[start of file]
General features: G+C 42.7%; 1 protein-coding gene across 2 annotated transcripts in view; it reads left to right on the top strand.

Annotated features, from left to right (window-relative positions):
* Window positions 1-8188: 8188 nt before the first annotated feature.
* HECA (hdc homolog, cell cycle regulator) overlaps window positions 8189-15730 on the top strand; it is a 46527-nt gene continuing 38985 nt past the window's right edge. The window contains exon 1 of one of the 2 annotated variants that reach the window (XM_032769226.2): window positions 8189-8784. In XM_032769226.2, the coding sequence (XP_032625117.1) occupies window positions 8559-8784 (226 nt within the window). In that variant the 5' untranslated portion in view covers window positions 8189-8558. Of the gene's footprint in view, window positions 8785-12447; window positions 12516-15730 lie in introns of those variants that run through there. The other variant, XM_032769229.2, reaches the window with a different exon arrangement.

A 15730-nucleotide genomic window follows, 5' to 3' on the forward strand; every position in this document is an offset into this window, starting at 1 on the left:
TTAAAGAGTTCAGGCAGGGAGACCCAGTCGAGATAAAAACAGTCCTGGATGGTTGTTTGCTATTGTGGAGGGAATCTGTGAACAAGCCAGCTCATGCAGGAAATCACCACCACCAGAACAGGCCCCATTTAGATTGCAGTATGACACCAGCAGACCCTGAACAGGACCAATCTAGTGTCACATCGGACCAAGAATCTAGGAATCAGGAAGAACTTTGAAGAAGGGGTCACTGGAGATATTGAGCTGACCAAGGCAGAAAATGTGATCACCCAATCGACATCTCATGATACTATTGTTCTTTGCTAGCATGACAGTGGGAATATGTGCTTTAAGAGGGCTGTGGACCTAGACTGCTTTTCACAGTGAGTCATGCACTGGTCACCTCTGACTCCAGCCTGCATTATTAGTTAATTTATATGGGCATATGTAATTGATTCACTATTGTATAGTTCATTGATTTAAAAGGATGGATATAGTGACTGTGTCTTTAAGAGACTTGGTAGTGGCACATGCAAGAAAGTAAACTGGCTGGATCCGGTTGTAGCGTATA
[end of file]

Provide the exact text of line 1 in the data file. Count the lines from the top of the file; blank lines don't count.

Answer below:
General features: G+C 42.7%; 1 protein-coding gene across 2 annotated transcripts in view; it reads left to right on the top strand.